Television and the Marketplace of Ideas, Part Three: The Possibility of Viewer-Financed "Cult" Shows
By JULIE HILDEN
Tuesday, Jun. 06, 2006
In the first and second columns in this series, I discussed how to free viewers from having to pay for, or watch, content (including ads) that they dislike. In this column, I'll investigate the flip-side of this issue: How can we ensure viewers have access to the content they will like the most?
In particular, I'll ask: How can we avoid the "tyranny of the majority," to ensure that shows with a small, devoted following succeed?
I don't think the FCC should intervene here - due the risk of its effectively prescribing content. But I do think networks and cable providers should be more creative in trying to answer this question; after all, First Amendment "marketplace of ideas" values are at stake.
Cult Network Shows: Could They Be Made Profitable On a Different Model?
Although the television market's ability to match viewer preferences has improved - as I discussed in the first and second columns in this series -- there are still a lot of disgruntled viewers. They wonder why well-reviewed shows with millions of fans are cancelled; most, I think, would be happy to pay to continue to see their favorite shows, if given the chance. DVDs allow them to see unaired episodes, but not the new ones they crave.
Of course, executives can't be faulted for watching the financial bottom line. But can the network business model change in a way that both honors that bottom line and allows viewers to get access to the shows they want to see?
These "cult" audiences would still be huge in, say, the world of book publishing - and no one has yet tested how much they would be willing to pay to keep their favorites accessible, or to fund new content more to their liking than current offerings.
How Networks Currently Try to Save "Cult" Shows
Cancelled "cult" shows include the comedy "Arrested Development," and Joss Whedon's sci-fi drama "Firefly," both on Fox. A more recent example is ABC's comedy "Sons and Daughters" - co-created by Nick Holly and Fred Goss. The frustrated Goss, writing in his Myspace.com blog, dreams of going "straight to Internet" with his shows in the future - and offers a tongue-in-cheek apology: "I'm sorry ABC. I'm sorry we didn't prove ourselves to be a better business model against American Idol."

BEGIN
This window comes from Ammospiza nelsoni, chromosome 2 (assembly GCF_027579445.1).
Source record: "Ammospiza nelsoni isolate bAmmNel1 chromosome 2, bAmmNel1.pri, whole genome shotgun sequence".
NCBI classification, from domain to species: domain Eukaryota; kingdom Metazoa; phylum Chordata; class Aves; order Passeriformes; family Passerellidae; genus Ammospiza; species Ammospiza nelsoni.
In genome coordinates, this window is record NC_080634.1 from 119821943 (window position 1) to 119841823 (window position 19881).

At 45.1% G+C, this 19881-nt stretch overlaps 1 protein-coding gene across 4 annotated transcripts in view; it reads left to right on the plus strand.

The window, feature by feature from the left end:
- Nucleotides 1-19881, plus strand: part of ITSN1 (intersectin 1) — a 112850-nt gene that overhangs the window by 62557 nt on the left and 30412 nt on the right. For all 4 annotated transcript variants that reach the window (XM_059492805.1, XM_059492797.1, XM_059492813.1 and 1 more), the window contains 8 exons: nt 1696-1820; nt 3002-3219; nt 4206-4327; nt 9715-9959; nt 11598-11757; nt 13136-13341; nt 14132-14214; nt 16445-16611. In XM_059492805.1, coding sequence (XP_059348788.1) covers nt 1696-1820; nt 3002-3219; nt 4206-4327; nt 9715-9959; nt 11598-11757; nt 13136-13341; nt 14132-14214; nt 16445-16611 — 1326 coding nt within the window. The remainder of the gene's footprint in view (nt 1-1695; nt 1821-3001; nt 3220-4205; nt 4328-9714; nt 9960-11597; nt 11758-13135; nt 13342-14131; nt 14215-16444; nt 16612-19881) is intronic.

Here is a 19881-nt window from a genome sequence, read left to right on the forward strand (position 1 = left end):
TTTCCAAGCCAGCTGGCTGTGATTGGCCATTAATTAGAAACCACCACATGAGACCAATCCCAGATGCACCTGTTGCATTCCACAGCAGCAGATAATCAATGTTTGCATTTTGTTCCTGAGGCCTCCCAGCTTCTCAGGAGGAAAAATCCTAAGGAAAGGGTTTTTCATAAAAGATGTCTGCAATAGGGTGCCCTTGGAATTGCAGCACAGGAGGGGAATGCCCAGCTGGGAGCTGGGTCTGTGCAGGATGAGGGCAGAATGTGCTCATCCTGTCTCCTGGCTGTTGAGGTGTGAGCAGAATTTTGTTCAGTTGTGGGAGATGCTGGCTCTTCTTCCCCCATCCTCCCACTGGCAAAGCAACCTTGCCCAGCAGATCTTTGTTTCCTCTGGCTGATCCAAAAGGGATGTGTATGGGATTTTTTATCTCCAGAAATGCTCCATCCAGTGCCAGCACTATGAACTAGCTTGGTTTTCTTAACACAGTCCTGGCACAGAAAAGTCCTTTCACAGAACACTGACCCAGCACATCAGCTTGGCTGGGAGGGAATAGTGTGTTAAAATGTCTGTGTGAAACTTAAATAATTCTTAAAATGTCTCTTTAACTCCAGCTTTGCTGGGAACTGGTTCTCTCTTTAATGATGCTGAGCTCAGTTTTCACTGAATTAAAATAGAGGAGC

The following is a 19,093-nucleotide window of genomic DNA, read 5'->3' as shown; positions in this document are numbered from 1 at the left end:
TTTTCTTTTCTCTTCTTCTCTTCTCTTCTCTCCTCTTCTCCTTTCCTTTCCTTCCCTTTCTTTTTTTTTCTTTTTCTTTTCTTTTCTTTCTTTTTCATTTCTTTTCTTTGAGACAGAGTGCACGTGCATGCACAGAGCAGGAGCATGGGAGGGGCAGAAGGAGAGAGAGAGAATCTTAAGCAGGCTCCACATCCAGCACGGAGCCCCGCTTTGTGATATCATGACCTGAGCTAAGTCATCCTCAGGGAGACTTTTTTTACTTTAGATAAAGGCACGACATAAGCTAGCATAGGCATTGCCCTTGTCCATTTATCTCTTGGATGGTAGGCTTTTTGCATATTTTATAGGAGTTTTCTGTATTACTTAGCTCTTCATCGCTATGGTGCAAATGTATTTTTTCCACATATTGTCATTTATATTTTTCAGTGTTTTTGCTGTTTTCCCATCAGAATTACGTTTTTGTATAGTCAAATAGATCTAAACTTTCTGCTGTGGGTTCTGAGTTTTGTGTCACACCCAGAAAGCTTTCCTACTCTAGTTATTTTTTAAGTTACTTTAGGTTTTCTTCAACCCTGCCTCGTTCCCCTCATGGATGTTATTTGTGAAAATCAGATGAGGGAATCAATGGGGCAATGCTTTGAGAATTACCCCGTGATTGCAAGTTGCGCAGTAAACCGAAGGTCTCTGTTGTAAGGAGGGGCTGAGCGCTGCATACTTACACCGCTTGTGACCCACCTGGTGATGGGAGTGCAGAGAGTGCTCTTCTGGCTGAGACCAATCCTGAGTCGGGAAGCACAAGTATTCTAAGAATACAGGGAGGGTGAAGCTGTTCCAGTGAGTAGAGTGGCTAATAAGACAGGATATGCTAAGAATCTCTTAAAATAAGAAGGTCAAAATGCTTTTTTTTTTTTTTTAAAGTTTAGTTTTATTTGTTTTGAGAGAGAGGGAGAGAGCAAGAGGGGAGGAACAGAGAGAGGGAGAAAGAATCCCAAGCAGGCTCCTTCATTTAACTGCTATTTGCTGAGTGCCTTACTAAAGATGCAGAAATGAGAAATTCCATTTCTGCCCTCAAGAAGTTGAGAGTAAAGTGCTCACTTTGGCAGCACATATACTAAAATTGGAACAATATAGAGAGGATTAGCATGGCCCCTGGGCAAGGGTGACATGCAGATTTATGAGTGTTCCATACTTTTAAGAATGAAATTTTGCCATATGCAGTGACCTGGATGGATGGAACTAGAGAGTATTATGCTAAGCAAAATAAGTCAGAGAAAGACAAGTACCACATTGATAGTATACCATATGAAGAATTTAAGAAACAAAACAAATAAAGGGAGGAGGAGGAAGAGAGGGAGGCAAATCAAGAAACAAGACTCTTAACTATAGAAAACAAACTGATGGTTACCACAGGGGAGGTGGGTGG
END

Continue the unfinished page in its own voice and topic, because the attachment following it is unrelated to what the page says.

Goss's "apology" highlights another problem for "cult" shows: They may die when time-slotted against competition with broader appeal (thought they may also succeed as "counter-programming").
Sometimes networks do try to save cult shows, by pairing them with hits. NBC will pair the critically-acclaimed American version of "The Office" with "My Name Is Earl." (IPod video downloads are also credited with giving "The Office" new life.) And the new CW network - which is the merger of UPN and The WB, assets of CBS and Time Warner - will pair the cult hit "Veronica Mars" with "Gilmore Girls."
But these attempts to save cult shows, while laudable, still aren't ideal: Why should "The Office" be punished if it fails to appeal to the particular audience for "Earl," which caters to a much broader, less deadpan sense of humor?
The Advantages - and Perils - of Cable
Often, cult show viewers complain that the show was not given time to "find its feet." There was a world of difference in quality between the shaky first, and the brilliant last, season of "Six Feet Under" - yet that show was allowed to flourish, thanks to HBO's flexibility and confidence in its writers and actors.
Why, viewers ask, can't network shows get the same leeway? They cite examples such as Tim Minear's serial killer drama "The Inside" - another Fox show. (I don't mean to bash Fox in particular. Indeed, its problem may be that it greenlights too many good shows. Other networks can hardly claim superiority when their own cancellations go unmourned!)